Tuesday, February 26, 2008

Arizona, Take Off Your Rainbow Shades . . .

It was quite a weekend in Sedona, Arizona. The energy there is almost startling. It's not a soothing place. It has that wild river-rock / red rock thing going on - vaguely disturbing somehow . . . As beautiful as it is, I have to say that I'm happy to be home.

The trekking poles were SO worth every penny I spent on them - I hiked the Eagle's Nest trail in Red Rock State Park. That's the highest point in the park. It was a great hike and I did really well, for a city girl from an exceptionally flat city.

The retreat itself was great and I can't wait for Joan Anderson's new book to come out! So wonderful to see my Iona sisters, Tori and Cheryl again :-) Trip photos are still in the camera, but soon enough I'll have a few to share.

Last summer, when I knew that I was going to be going on this retreat, and that a number of my Iona sisters would be there, too, I started on a mission to make socks for them. I spent a lot of quality time last March, sitting by the fire in the dining room of the Argyll Hotel, quietly knitting my first pair of socks (there they are - Lana Grossa yarn, a basic sock pattern and two circular needles - I love them!). I enjoyed it so much that I spent a large part of the 2007 from late summer on, knitting socks for my Iona sisters who would be joining me in Sedona.

More soon :-)

p.s. points to anyone who gets the obscure song reference at the beginning of this point ;-D

Sunday, February 17, 2008

Just Wait a Minute, It Will Change

Alrighty then. It's raining. It's about 50 degrees and the gunky, hard, crusty February snow is melting. We're talking my little street looks like a small river as water gushes out of sump pumps, across lawns and sidewalks, and into the street where it heads to the nearest storm sewer. If the temps drop tonight we can all go skating.

I treated myself today. I got some new trekking poles (that link isn't the exact ones I got, but they are almost identical). I got some Black Diamonds last year in preparation for my trip to Iona, and to my dismay, they didn't fit in my suitcase. :-( I used them once here at home, and discovered why they were in the sale bin at REI to begin with - one of the poles' snap locks was not secure, but you couldn't tell until you were actually walking with it. I'm going to Sedona, Arizona on Friday, and there will be hiking, so today, I decided to find out if REI was serious about their "bringitbackwheneverforeverevenifyouusedit" guarantee. I actually still had my original receipt (which I didn't even need because I'm a member)!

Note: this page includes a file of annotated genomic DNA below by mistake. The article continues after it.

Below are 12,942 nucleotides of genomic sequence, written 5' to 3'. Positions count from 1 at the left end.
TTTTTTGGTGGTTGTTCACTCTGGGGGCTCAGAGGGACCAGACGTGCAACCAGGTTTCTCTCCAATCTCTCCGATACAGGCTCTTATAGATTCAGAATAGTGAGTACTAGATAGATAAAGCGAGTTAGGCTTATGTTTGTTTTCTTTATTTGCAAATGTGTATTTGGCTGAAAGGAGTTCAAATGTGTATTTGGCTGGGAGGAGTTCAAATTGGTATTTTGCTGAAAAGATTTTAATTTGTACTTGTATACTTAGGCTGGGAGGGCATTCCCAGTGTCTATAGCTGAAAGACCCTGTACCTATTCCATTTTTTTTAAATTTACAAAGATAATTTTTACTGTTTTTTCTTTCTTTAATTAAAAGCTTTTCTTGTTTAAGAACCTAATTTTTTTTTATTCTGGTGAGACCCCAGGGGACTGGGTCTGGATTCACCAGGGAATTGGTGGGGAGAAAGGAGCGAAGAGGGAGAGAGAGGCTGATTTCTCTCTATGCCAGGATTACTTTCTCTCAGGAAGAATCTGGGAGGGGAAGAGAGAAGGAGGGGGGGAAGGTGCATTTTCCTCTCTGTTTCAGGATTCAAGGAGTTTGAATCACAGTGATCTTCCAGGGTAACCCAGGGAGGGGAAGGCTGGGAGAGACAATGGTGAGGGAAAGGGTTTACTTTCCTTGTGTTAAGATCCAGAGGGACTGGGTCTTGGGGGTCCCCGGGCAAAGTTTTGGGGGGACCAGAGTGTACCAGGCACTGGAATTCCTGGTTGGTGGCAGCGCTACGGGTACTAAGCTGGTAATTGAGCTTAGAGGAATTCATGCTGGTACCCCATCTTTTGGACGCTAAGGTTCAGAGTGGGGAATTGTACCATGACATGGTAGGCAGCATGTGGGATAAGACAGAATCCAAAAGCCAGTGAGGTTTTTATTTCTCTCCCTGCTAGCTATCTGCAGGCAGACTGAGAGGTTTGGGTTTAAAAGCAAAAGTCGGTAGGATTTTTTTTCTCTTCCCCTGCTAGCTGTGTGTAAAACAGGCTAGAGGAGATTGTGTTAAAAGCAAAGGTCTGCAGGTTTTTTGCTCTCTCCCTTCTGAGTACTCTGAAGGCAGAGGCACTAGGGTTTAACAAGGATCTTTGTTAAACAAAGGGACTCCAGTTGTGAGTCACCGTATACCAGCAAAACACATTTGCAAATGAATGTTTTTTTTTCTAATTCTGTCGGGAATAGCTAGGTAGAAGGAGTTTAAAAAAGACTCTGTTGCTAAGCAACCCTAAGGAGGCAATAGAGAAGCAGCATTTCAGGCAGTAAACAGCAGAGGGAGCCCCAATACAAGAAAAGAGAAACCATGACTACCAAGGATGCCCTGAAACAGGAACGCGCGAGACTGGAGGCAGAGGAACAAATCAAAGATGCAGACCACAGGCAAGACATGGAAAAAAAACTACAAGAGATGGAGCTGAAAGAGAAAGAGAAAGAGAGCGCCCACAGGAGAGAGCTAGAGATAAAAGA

I'm suitably impressed. No questions, no fussing, completely easy credit back to the credit card of my choice. Kewl Deal! Thank you REI :-) And I bought myself the new poles in the hope that they would fit in my suitcase and I could take them with me to hike in the red rocks of Sedona. OK - I spent WAY more than I anticipated, but I like them, they are very lightweight yet sturdy, and I got some rubber tips so that I can also use them to Nordic walk around the neighborhood once the weather finally calms down. So the price was the bad news, but the good news is that they FIT in my suitcase. I will have to check my bag, but that's alright because I will be able to take them with me all the time now when I travel! Woo Hoo! Instant exercise :-D

I'm going to retreat again with author, Joan Anderson, this time in Sedona. My life was changed so dramatically by my time in retreat on Iona last year that I have realized that this type of time away is not a luxury. It's something I need to do for my sanity on a regular basis. I think this will be a substantially larger group of women than when I went to Iona, but this time will be what I make of it, and at least two of my Iona sisters are also going, so I will get to see them!

I've been waiting to show you a few more finished objects. Michelle, at Boulderneigh, signed up on my blog for the Pay it Forward exchange, and I sent off her present this week. I had been wanting to make an Irish Hiking Scarf for some time, and when I found the Irish Hiking Wrist Warmers that go with it, I was sold. The yarn is Fiesta Boomerang, in the Alaska colorway, purchased from The Loopy Ewe. I think it's the only worsted weight that Sheri carries!

I liked the wrist warmers so much that I made Michelle a second pair. She lives on, what to me, is a farm. She calls it "property," or "a few acres." She has sheep and horses - and a barn. The only place you see those in Chicagoland (other than horses - we have mounted police) is in the Farm-in-the-Zoo in Lincoln Park - so I figure she lives on a farm ;-) The second pair I called "Barn Warmers." It doesn't get so cold where she lives as it does here in Chicagoland, but I thought it might be good to have a sturdy pair for handling farm implements and working with animals. These are made of my first handspun yarn (that brown Lincoln that seemed to take me forever to spin). I doubled it to make gauge - they are very sturdy. Rachael tried them on last week and pronounced them good, and Michelle likes them and they fit her! Perfect! I enjoyed this PIF exchange very much :-) Michelle actually has better photos on her blog.

The dryer is buzzing and it's time to figure out dinner :-)

Thursday, February 14, 2008

In the Grip of Winter